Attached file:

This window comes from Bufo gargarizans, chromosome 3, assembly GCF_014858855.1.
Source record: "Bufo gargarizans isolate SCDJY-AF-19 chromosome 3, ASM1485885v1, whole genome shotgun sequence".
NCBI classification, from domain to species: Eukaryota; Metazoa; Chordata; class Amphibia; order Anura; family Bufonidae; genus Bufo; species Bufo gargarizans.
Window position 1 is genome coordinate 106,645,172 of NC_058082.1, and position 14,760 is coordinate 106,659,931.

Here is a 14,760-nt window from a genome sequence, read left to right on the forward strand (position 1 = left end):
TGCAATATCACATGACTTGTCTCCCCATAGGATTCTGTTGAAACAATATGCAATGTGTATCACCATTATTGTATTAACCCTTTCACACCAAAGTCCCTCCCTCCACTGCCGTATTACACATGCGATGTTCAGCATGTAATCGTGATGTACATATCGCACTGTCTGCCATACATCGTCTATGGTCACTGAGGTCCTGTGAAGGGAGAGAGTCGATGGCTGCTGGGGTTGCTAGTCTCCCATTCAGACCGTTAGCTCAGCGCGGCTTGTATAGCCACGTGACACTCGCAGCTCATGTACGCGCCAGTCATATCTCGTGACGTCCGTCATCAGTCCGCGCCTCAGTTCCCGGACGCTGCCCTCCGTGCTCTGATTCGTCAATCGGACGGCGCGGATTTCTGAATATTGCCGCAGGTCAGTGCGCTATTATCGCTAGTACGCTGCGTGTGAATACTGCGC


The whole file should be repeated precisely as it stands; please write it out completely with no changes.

This window comes from Bufo gargarizans, chromosome 3, assembly GCF_014858855.1.
Source record: "Bufo gargarizans isolate SCDJY-AF-19 chromosome 3, ASM1485885v1, whole genome shotgun sequence".
NCBI classification, from domain to species: Eukaryota; Metazoa; Chordata; class Amphibia; order Anura; family Bufonidae; genus Bufo; species Bufo gargarizans.
Window position 1 is genome coordinate 106,645,172 of NC_058082.1, and position 14,760 is coordinate 106,659,931.

Here is a 14,760-nt window from a genome sequence, read left to right on the forward strand (position 1 = left end):
TGCAATATCACATGACTTGTCTCCCCATAGGATTCTGTTGAAACAATATGCAATGTGTATCACCATTATTGTATTAACCCTTTCACACCAAAGTCCCTCCCTCCACTGCCGTATTACACATGCGATGTTCAGCATGTAATCGTGATGTACATATCGCACTGTCTGCCATACATCGTCTATGGTCACTGAGGTCCTGTGAAGGGAGAGAGTCGATGGCTGCTGGGGTTGCTAGTCTCCCATTCAGACCGTTAGCTCAGCGCGGCTTGTATAGCCACGTGACACTCGCAGCTCATGTACGCGCCAGTCATATCTCGTGACGTCCGTCATCAGTCCGCGCCTCAGTTCCCGGACGCTGCCCTCCGTGCTCTGATTCGTCAATCGGACGGCGCGGATTTCTGAATATTGCCGCAGGTCAGTGCGCTATTATCGCTAGTACGCTGCGTGTGAATACTGCGC